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Samsung also receives billions in subsidies to build chip factories in the US – IT Pro – News

Chips are very high in terms of value creation (big difference between the value of the raw materials versus the value of the end result). So, once the factories are up and running, the sales volume can be very good. Demand for chips will only decline if something truly extreme happens. So they won't have to rely on subsidies. Only initial construction is too risky and expensive compared to what these companies can or are willing to pay. And you especially want.

Factories will compete with other cheaper countries, but the difference with potato chips is smaller than with food, for example. People with the training and experience necessary to work in a chip factory are nowhere near cheap. Most chips are now manufactured in Taiwan, where people don't work for one euro an hour. These chip factories also do not carry out all the steps of the process, so production remains partly international.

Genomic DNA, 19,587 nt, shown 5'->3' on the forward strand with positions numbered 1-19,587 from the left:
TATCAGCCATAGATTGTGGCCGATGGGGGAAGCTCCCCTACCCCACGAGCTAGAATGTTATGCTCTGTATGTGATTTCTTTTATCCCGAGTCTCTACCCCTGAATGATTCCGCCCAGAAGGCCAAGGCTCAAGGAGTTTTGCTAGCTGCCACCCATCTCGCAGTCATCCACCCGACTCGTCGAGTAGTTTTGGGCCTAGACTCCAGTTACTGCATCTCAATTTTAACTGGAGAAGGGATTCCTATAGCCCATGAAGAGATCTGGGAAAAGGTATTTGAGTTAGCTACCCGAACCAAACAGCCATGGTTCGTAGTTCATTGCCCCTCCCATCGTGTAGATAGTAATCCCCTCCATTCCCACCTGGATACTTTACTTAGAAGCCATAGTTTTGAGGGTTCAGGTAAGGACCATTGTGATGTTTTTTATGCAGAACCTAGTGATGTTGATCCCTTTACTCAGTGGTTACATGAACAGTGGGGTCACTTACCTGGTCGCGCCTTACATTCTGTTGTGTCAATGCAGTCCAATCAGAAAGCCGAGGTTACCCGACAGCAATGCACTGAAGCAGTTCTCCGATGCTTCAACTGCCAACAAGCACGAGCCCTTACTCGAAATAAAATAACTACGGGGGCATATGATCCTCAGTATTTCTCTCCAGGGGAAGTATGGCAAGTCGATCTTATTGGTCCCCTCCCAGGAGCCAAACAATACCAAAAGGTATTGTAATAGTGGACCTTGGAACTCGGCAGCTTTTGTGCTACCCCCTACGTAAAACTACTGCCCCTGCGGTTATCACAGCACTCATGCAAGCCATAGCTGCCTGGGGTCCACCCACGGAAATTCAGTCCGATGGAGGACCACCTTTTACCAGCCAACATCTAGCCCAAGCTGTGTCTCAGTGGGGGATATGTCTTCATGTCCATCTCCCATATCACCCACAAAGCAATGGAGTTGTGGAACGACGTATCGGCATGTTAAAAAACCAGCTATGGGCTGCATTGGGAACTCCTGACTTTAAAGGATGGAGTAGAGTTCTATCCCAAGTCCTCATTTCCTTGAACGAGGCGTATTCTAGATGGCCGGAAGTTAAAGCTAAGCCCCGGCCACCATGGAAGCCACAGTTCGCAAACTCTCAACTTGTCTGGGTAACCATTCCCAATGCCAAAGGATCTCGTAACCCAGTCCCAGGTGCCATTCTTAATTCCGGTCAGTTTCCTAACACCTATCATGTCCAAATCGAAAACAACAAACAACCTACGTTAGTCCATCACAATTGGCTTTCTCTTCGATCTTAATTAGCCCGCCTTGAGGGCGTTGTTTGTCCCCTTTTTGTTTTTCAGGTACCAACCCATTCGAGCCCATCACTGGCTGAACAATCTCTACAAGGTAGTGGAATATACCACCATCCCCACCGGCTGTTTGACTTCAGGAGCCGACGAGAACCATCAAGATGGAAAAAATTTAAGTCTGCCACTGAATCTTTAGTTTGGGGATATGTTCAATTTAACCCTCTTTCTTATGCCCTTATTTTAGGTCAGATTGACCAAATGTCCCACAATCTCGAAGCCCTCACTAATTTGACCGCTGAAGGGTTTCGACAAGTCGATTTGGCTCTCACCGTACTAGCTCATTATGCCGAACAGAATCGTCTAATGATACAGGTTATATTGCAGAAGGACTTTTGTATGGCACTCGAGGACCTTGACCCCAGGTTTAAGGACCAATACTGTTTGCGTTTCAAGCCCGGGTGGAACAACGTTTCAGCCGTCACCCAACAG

So, yes, this could work well for healthy companies/factories as an end result.

The question is rather: Are these subsidies necessary? The answer is: in the current geopolitical landscape, and with current corporate power, yes. The West cannot reject this option because government support is also used elsewhere. In fact, Samsung and its partners could have received the money themselves, but it was not there because the profits were distributed to shareholders in good years. As long as this is possible and permitted, the taxpayer will fill in the gaps. The question here is what exactly the “entrepreneurial risks” will remain if the state continues to cover the hard costs… But there are worse places where taxpayer money could end up, and practice suggests that this is the way it should be. Things seem to be the same.

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